County supervisors threaten to withhold tax revenues
Grappling with a state budget stalemate that has left them $105.6 million in the hole this month, Los Angeles County supervisors this morning threatened to withhold tax revenues from the state to pay for local social services.
“We’re declaring our own Boston tea party,” Supervisor Gloria Molina said at this morning’s board meeting, adding that withholding money from the state would send a message to state legislators to take immediate action and "make their pain more acute.”
Supervisors directed the county's auditor controller, its CEO, William T Fujioka, and county counsel to explore the legality of withholding money -- including reimbursements and property and sales tax revenue -- from the state. The board plans to reconsider the option during closed session next week.
“It’s a delicious idea,” Supervisor Zev Yaroslavsky said. “It may be deliciously illegal, but I think the state’s action may also be illegal.”
The state controller delayed $105.6 million in health and human services payments to Los Angeles County for at least a month, and the supervisors voted to cover those payments with reserves.
Supervisors have said they will be unable to cover the shortfall if Gov. Arnold Schwarzenegger follows though with plans to defer an estimated $1.4 billion in state payments to the county for welfare and other social services over the next seven months.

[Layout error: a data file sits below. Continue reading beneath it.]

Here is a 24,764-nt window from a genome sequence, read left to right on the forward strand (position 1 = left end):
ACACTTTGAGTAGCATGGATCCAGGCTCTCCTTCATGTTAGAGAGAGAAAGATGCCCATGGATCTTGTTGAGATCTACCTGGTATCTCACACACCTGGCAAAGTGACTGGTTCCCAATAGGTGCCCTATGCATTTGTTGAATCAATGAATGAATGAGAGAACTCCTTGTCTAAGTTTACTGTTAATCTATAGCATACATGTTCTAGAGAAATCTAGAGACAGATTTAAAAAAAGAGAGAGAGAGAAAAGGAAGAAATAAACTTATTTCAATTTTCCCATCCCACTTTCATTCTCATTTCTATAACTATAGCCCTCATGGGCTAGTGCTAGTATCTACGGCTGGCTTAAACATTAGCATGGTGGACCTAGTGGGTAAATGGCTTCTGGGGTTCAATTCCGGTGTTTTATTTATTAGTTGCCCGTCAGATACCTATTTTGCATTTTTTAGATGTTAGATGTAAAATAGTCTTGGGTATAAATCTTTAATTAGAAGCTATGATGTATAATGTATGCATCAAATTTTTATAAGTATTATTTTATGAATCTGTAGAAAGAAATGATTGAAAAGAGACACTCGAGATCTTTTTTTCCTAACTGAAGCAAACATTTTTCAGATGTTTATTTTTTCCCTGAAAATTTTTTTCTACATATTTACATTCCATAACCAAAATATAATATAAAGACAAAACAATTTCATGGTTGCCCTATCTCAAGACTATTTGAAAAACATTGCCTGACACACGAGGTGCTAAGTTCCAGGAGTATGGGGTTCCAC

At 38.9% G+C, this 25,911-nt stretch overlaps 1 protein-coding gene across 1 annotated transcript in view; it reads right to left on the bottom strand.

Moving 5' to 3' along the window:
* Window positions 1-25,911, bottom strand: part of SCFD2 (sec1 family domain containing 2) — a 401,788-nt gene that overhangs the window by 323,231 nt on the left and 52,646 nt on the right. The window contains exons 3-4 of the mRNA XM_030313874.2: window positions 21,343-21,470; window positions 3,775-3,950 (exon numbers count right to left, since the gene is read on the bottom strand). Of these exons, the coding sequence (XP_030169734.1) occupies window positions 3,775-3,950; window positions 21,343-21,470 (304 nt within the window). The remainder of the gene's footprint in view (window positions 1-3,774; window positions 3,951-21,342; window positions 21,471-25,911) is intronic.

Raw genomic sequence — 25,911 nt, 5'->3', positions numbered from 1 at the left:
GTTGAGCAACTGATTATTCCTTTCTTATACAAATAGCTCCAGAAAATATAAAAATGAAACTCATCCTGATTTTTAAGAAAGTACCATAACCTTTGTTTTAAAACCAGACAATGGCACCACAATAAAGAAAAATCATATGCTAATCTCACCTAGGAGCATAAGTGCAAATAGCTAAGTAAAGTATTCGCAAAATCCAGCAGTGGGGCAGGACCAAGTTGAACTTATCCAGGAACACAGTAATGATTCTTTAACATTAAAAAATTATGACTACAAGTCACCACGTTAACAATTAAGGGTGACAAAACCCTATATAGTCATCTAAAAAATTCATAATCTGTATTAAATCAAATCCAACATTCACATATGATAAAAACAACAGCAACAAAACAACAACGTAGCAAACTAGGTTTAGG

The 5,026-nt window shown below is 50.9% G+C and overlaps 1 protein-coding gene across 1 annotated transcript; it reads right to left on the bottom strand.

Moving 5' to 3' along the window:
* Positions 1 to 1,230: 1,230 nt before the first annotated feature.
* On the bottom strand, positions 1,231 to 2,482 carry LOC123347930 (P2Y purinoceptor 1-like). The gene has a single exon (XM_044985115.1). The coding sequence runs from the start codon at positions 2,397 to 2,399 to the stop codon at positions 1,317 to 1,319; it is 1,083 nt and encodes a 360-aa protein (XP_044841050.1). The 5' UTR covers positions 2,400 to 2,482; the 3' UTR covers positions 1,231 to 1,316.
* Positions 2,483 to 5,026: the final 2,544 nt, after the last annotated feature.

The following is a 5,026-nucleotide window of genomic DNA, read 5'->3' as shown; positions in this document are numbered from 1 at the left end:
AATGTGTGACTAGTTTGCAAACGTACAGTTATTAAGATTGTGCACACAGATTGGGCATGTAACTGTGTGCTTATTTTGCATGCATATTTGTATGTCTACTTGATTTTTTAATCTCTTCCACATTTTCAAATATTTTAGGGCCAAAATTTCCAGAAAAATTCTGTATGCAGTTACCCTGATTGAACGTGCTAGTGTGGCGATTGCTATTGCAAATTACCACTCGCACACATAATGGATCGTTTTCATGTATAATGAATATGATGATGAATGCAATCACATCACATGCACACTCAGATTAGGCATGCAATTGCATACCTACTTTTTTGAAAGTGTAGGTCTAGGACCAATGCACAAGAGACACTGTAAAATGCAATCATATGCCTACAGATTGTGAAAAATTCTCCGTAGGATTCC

The county already had to transfer $29.1 million from county reserves last month to cover an upsurge in welfare and construction costs, and supervisors have said they may have to cut services and jobs next month if state lawmakers do not take action.
Molina and other supervisors said they are not receiving any new information about budget negotiations from Sacramento and have few answers for worried constituents and officials at agencies such as county-funded day-care centers.
“If they can defer our money, why can’t we withhold theirs?” Supervisor Don Knabe, who chairs the board, said of the state.
Knabe and Supervisor Michael Antonovich said the county should try to withhold the money to cover programs the state has delayed funding.
“If it’s legally possible, we ought to use all resources possible to protect the public safety of Los Angeles residents,” Antonovich said.
County Counsel Ray Fortner said he has been researching the legality of the county withholding money “for some time” but could not say yet whether it would be legal for supervisors to do so under the circumstances.
Photo: L.A. Times